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April 2010

More Good News About the Bay

More Chesapeake Bay good news this week. Following reports a few weeks ago that the Bay’s blue crab population is up for the second year in a row comes word from EPA’s Chesapeake Bay Program that the Bay’s underwater grass beds grew by 12 percent from 2008 to 2009. Eelgrass_photo_gallery_widget
Last year’s survey of the submerged grasses found nearly 86,000 acres, the most since 2002. Increases were noted in all three parts of the Bay -- upper, middle, and lower – and in important species like eel grass.
Bay Program officials credited the uptick to ongoing efforts to reduce nitrogen, phosphorus, and sediment pollution from farms and wastewater treatment plants.

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Here's What the Oil Spill Would Look Like at the Mouth of Chesapeake Bay

Offshoredrilling A picture is worth a thousand barrels of oil.

 At left is a satellite image of the massive oil spill in the Gulf of Mexico.  At right is a computerized image (by my talented CBF colleague Mike Dougherty) of what an oil spill of the same size would look like at the mouth of the Chesapeake Bay, where offshore drilling is now proposed.  Notice the threat posed by the blob's oily tentacles to the Assateague National Seashore, Virginia Beach, Ocean City and the blue crab spawning grounds of the southern Chesapeake Bay.

If you ever needed a reason to oppose offshore drilling in our region, here it is... in vivid color.

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Oil Spill Is A Political and Economic Mess, As Well As An Environmental Disaster

The Washington Post is calling the massive oil spill off Louisiana a political mess for President Obama's plans to allow offshore drilling along the coasts of Virginia, Maryland, and much of the southeastern US coast, including Florida. Authorities have now closed commercial and recreational fishing from Louisiana to Florida because of the petroleum pollution, shutting down one of the biggest sources of seafood in the U.S.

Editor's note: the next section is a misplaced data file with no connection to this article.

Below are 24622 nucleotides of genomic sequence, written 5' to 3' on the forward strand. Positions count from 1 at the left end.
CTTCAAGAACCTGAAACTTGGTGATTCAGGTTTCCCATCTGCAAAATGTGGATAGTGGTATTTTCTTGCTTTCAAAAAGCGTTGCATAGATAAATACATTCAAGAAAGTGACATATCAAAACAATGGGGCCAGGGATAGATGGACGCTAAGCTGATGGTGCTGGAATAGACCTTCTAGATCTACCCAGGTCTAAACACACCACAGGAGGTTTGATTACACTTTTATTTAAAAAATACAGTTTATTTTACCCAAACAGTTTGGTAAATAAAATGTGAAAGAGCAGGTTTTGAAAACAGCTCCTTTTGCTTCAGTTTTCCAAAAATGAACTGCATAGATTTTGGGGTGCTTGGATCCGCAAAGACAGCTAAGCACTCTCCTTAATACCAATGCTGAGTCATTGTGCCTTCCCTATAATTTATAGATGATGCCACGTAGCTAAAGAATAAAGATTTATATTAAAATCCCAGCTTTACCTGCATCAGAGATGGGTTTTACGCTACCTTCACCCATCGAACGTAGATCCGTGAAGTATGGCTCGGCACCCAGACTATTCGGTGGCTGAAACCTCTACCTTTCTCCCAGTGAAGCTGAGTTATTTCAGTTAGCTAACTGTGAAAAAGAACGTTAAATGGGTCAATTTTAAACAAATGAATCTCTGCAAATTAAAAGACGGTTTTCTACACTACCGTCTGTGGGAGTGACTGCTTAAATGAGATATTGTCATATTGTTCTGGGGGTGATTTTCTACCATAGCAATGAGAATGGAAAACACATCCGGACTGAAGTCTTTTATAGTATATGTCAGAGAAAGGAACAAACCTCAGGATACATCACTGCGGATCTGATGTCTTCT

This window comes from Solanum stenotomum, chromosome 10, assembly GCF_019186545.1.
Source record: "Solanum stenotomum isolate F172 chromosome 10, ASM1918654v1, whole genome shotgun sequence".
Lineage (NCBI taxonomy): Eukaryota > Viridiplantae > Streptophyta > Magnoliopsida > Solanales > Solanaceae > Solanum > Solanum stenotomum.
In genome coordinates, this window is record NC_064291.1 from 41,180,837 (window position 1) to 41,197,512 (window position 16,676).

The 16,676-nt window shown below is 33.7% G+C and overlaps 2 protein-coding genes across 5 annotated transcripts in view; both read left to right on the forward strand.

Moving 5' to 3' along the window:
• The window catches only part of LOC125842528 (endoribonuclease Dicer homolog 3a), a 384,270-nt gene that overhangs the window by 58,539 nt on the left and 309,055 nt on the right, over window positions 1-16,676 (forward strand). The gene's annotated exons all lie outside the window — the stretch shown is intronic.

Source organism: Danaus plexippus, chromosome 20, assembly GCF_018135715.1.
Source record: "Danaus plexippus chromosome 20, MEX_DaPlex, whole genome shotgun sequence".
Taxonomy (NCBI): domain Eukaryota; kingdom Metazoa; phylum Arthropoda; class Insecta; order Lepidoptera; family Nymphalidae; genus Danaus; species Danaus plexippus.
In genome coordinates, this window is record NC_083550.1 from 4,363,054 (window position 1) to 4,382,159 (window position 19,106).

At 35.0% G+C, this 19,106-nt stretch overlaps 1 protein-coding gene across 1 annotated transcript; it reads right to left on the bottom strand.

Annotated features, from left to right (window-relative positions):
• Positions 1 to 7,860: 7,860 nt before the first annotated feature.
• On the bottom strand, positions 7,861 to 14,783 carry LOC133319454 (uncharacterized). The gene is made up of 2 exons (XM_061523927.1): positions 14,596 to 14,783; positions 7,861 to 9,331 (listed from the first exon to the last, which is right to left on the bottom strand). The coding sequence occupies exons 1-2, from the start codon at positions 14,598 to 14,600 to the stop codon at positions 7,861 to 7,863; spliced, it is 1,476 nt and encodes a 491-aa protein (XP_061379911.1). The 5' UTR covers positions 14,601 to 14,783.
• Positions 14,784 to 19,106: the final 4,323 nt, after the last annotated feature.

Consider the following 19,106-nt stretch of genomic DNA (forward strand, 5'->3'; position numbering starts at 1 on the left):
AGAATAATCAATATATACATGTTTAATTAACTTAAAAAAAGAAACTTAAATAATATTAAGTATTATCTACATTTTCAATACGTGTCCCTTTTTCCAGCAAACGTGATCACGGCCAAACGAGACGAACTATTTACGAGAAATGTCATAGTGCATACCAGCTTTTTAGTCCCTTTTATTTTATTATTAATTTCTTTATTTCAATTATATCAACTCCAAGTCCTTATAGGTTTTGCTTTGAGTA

Pick Your Beach View: Wind Turbines? Or Oil Drilling Platforms?

Windturbine Two big news items this morning.

The federal government approved the nation’s first offshore wind farm, in Nantucket Sound.  Meanwhile in the Gulf of Mexico, five times more oil than previously estimated is gushing from beneath a collapsed drilling platform, sending about 210,000 gallons of oil per day drifting toward wetlands and beaches.

Put these two together, and you get this question. Which would you rather see built off of your beaches here in the Chesapeake region?  Drilling platforms for oil and gas?  Or wind turbines?

If you say neither, I would ask: Do you drive a car? Burn natural gas in your stove?  Use electricity to boot up your computer? If so, you have a responsibility to think about where your energy comes from, and what you are willing to sacrifice to get that energy.

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Fishing for the Cause of the Great Blue Crab Comeback

Bluecrab2 At Obrycki’s crab house in Baltimore, news of the Chesapeake Bay’s blue crab rebound inspired a round of drinks and a salute with wooden mallets.

 “I think it’s a positive sign that the Chesapeake’s cleaning up, and it’s good that we have it,” declared customer Doug Wren, as he and a group of friends slammed away at a pile of spice-slathered crustaceans.